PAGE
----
Monday, September 23, 2013

Grand ol' Paris

Troyes truly was a pit stop on our way to Paris. We packed up the bus on Saturday and piled inside, with our wheels pointed to Poissey and the most famous building that modern architecture has seen.

Villa Savoye!

Villa Savoye was designed by Le Corbusier as a single family house. He used the "5 points of modern architecture" while designing this house. And while the house might not be the best, it is the greatest example of those tenants of architecture. It starts with the "pilotis" (#1), or columns, that the building is supported on. Because they carry the load of the structure, it paves the way for the other tenants of architecture. Without need for load bearing walls, all of the walls can be arranged in any way, creating a very free floor plan (#2). Also because there were no load bearing walls, you could have long ribbon windows (#3) and a very free, unencumbered facade (#4). #5 is the addition of a roof garden, to give back to the land the green space you took away by building.


It's a great idea and all, but man have they let this house go into disrepair. It's kind of dirty and cramped. I can completely understand why the Savoye family only lived here for 5 years, it's not a very family oriented house. But this is ARCHTIECTURE, people! Who cares about the people as long as the building is perfect?!

Steep ramps and a rather grimy master bath. They clean up the building for the professional photos we see in class, but it's pretty dingey in person

The view from the rooftop garden!

We spent nearly four hours there, with trips to the grocery store for lunch. I bought a baguette for 35 cents. Gotta love France.

At 3,we hopped in the bus and drove to Paris! Our hotel room is very small and there isn't much room. It's making me feel a little claustrophobic. But Hanna, Rebecca and I hit the streets and walked around. We had dinner at a very nice Italian place, and the owner gave us a lesson in rudimentary French. We then hit the pyramids of the Lourve right at sunset, which was absolutely glorious. No Eiffel tower that night, but there will be many more nights for that.


Then we hit up a bar where you order your drink by drawing a picture on a white board and they serve you your drinks in baby bottles. Good times in Paris!


What I need to remember about Sundays in Europe is that everything essentially stops. Stores aren't open (especially grocery stores), people don't come out until the afternoons, and usually the weather is grey. At least, it has been in my experience. So on this Sunday, we left the hotel at 10 to walk around Paris and eventually get to the New National Library.

Notre Dame!

I really don't enjoy the days when we walk around. I prefer to have a purpose with our outings- we're going to THIS building at THIS time and we're spending two hours there and go draw EVERYTHING. I hate days when we just get from point A to point B in the longest way possible, stopping to point at apartment buildings along the way. Also my knees appreciate not walking. I think, if I am not mistaken, we walked around 11 miles on Sunday.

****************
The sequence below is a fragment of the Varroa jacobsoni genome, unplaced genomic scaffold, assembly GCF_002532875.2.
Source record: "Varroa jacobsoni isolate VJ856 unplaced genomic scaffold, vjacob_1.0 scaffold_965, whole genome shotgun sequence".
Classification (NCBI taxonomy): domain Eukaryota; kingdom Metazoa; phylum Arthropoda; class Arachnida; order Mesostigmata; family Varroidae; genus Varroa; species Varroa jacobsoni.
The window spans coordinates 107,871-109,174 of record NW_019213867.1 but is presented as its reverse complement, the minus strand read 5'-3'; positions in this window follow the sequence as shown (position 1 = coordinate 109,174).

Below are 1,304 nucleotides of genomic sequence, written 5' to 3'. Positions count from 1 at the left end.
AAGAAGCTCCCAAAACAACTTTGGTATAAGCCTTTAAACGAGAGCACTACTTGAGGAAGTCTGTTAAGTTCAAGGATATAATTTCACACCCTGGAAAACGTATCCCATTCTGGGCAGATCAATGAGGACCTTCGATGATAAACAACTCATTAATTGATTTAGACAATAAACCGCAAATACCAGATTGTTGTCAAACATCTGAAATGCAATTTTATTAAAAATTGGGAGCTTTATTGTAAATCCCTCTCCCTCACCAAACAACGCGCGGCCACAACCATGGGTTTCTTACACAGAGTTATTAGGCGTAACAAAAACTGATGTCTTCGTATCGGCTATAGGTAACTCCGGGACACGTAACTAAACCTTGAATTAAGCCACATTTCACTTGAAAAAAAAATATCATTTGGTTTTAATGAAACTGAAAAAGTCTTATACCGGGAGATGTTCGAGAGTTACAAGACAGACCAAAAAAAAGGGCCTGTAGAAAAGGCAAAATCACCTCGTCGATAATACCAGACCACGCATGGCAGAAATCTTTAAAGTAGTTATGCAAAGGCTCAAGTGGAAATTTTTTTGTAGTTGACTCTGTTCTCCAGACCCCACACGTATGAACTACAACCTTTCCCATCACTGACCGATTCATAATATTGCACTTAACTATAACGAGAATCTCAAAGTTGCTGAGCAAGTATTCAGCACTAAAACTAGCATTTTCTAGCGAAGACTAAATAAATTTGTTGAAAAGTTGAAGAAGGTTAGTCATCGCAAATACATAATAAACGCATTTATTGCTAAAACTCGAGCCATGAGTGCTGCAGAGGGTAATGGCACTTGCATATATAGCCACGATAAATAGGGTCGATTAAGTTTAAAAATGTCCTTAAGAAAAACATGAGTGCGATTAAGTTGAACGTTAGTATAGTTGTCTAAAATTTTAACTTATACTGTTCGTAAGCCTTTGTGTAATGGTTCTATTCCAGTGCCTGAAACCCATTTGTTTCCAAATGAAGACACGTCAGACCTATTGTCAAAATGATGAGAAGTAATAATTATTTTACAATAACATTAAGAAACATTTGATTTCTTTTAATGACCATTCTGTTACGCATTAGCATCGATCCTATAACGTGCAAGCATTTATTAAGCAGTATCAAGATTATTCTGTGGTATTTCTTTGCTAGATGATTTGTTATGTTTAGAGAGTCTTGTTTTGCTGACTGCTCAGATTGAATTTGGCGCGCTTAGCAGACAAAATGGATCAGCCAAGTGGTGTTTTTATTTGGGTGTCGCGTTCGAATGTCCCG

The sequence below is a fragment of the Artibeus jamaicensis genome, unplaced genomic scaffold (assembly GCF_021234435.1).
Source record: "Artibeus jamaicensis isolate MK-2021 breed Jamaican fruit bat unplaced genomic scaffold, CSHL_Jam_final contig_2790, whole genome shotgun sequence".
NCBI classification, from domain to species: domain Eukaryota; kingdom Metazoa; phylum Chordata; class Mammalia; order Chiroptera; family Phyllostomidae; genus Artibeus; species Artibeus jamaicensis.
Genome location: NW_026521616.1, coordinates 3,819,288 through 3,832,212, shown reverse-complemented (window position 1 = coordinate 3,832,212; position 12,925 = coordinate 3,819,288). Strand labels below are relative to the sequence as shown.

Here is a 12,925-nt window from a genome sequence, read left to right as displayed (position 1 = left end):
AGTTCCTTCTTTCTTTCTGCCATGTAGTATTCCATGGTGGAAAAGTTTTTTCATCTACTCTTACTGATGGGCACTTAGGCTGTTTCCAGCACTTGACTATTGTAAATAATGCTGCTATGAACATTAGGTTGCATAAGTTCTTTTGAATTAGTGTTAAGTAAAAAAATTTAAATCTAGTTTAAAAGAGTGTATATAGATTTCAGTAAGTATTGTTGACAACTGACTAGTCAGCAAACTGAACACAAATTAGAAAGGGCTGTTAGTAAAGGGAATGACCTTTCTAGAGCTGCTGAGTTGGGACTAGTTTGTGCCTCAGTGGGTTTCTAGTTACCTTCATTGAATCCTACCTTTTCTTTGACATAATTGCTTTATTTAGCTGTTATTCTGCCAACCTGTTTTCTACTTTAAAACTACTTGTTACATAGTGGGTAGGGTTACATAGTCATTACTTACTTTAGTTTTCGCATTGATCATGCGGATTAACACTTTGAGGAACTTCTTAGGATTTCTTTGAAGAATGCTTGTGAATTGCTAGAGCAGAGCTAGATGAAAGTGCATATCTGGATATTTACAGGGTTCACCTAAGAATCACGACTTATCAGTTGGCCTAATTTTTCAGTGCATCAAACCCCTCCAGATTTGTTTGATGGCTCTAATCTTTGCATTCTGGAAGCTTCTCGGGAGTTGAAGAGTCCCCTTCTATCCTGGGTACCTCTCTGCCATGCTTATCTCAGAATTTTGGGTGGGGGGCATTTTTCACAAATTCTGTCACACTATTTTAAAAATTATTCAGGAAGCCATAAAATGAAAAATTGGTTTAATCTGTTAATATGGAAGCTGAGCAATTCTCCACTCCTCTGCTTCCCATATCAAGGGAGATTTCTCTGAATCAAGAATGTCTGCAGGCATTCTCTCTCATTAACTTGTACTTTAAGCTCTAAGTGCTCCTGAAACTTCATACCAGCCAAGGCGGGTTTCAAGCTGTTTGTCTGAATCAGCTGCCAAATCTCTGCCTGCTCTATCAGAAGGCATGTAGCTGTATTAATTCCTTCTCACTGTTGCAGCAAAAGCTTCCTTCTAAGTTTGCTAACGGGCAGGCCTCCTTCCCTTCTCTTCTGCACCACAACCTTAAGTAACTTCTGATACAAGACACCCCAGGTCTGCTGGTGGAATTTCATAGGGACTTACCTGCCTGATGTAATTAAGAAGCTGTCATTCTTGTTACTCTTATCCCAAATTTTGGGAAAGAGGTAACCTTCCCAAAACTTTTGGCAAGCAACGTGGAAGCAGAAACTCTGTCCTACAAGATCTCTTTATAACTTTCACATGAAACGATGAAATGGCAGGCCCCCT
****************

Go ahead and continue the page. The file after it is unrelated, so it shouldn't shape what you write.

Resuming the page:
But we did visit a few interesting projects. Our first pit stop was at the Arab Institute, designed by Jean Nouvelle. The street side of the building was normal glass construction, but the southern facade was made entirely of different sized apertures (as in camera apertures). They open and close depending on the amount of light that is hitting the facade, regulating the sun that gets into the building. And it was beautiful, to boot. Arabic culture (and the Islamic religion) don't depict man or animal in their art, so their pieces are full of beautiful geometric patterns. The southern facade of the building really speaks to that part of their culture.

Zaha Hadid did a very white and curvy pavillion in the plaza of the Institute. None of us could really figure out why.


We made our way ALL DOWN THE RIVER to the New National Library. It's a very large plaza with four high rise towers in the corners, with the books on underground levels. It was an interesting take on the idea that book should sleep in the dark- literally, the books are below the earth. I didn't like the project very much, it seemed like a lot of open space that people may not necessarily be using. But it was grey outside, so maybe on a sunny day more people would be there.

Big towers, lots of stairs

There was a really cool tree garden in the middle of the plaza

And a really cool bridge

We then took a train to the complete opposite side of Paris to the Grand Arch. Heiner left us there for the day with plans to meet up for a group dinner, and we bipped and bopped around there. There was "the world's most beautiful McDonald's" and a nice mall, so we did some shopping and looking. No one bought anything though.

The Grand Arch is on axis with the Arc du' Triomphe. The tent structure is to reduce the wind tunnel effect and protect from falling icicles.

I'm hoping to visit the Eiffel tower and the Lourve here soon! But don't hate on me if the Lourve doesn't happen, tickets are 12 euro each and I could by 36 baguettes with that kind of money.

1 comment:

  1. Two things - there's a free day to visit the louvre; and the catacombs are freakishly interesting (and cheap). Enjoy! Oh the pastries ...